In 2011, I announced I was trying to see every film released in 1939. This new series chronicles films released in 1939 as I watch them. As we start out this blog feature, this section may become more concrete as I search for a common thread that runs throughout each film of the year. Right now, that’s difficult.
The Man Who Dared (1939)
April 4, 1939
Jane Bryan, Henry O’Neill, Charley Grapewin, Johnny Russell, Elisabeth Risdon, James McCallion, Dickie Jones, Frederic Tozere, John Gallaudet, Grace Stafford, Tommy Bupp (uncredited)
When their neighbors are killed in an explosion, the Carter family witnessed the event and can identify the criminals. When Matthew Carter (O’Neill) speaks to the police to try and identify them, his family faces consequences. The whole family refuses to speak in court for their own safety, but their grandfather (Grapewin) isn’t afraid to speak up — especially when one of their children is kidnapped.
• By the number:
– Jane Bryan was in six films released in 1939.
– Henry O’Neill was in 14 films released in 1939.
– Charley Grapewin was in eight films released in 1939.
– James McCallion was in four films released in 1939. He started in feature films in 1939.
– Johnny Russell was in four films released in 1939.
– Dickie Jones was in 11 films released in 1939.
– John Gallaudet was in 10 films released in 1939.
– First film of Frederic Tozere. Billed as Fred Tozere, he was in eight films released that week.
– Elisabeth Risdon was in 10 films released in 1939.
• Remake of “The Star Witness” (1931)
• Also under the title of “City in Terror”
• Former Los Angeles mayor, Frank Shaw, filed a $1 million lawsuit against Warner Bros. Shaw was removed from office in 1938 and said the movie was about him. Warner Bros. said that the film was a remake of the 1931 film, STAR WITNESS.
My review: Searching for the “1939 feature”:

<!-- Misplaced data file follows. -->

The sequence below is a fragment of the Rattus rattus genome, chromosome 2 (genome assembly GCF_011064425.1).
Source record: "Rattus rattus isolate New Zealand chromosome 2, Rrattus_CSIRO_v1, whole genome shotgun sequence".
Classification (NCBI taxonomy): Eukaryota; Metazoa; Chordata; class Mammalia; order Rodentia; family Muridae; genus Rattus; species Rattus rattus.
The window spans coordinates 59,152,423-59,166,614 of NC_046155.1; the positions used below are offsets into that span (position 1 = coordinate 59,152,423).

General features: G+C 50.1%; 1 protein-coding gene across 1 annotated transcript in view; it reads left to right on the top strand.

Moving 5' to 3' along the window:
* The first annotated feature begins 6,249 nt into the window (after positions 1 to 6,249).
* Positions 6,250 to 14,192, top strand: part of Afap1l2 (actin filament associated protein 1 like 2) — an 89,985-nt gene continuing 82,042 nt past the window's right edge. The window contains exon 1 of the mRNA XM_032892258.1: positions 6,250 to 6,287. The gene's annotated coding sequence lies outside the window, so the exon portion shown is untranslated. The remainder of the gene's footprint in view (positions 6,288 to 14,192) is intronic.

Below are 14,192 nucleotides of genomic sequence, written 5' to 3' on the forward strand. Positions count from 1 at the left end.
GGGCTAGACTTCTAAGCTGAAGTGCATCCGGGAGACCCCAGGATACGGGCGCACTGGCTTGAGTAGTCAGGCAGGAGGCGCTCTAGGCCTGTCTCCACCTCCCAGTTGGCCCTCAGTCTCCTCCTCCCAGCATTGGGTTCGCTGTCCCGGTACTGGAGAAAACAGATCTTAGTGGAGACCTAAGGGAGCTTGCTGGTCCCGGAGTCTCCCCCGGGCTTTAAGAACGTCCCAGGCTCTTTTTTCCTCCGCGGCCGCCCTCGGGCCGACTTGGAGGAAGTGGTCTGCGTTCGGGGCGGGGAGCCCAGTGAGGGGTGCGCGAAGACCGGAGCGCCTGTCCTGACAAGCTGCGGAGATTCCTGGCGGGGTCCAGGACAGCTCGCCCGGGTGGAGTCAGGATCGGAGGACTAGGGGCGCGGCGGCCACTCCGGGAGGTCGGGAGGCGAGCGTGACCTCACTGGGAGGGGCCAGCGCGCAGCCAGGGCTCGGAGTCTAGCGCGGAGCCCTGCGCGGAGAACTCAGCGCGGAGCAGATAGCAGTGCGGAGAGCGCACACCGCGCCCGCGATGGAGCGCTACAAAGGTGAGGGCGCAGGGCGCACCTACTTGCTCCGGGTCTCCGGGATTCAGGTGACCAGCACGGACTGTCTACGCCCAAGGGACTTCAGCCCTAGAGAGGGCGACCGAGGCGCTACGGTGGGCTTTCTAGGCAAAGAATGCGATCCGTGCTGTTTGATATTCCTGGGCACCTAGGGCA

In just one hour, THE MAN WHO DARED (1939) nearly sums up a story about a fearful family, not wanting to talk to the police, because they fear retaliation from the criminals. It’s the family’s grandpa that helps identify the criminals, and rescue his kidnapped grandson.
If the story seems familiar, it’s because you may have seen it before. This 1939 film is a remake of THE STAR WITNESS (1931) and is told in eight minutes fewer.
This isn’t an outstanding film, but with actors like Jane Bryan, Henry O’Neill and Charley Grapewin, it’s a comfy Warner Bros. crime film. This type of Warner Bros. B-picture is like a warm blanket in my opinion.
Charley Grapewin is a major highlight, especially as he compares running up the stairs to charging San Juan Hill.
There are some interesting points about this film:
-With the onset of World War II closing in, Grapewin’s grandfather character compares not reporting criminals to giving in to fascists like Hitler and Mussolini.
-In 1938, former Los Angeles Mayor Frank Shaw became the first American mayor to be recalled from his elected seat. His administration was seen as corrupt for: “Police misconduct and the mayor’s mishandling of public funds.” When this film came out, Shaw thought the film was about him and sued the studio. Warner Bros. was able to say the film was a remake.
-Though this film was approved by the production code, we don’t exclusively see the bad guys receive their punishment, which was required for a film to be passed.
While this is a pretty fun film, I think the background may be even more interesting. But if you love these brief Warner Bros. films like I do, you will enjoy this one too.
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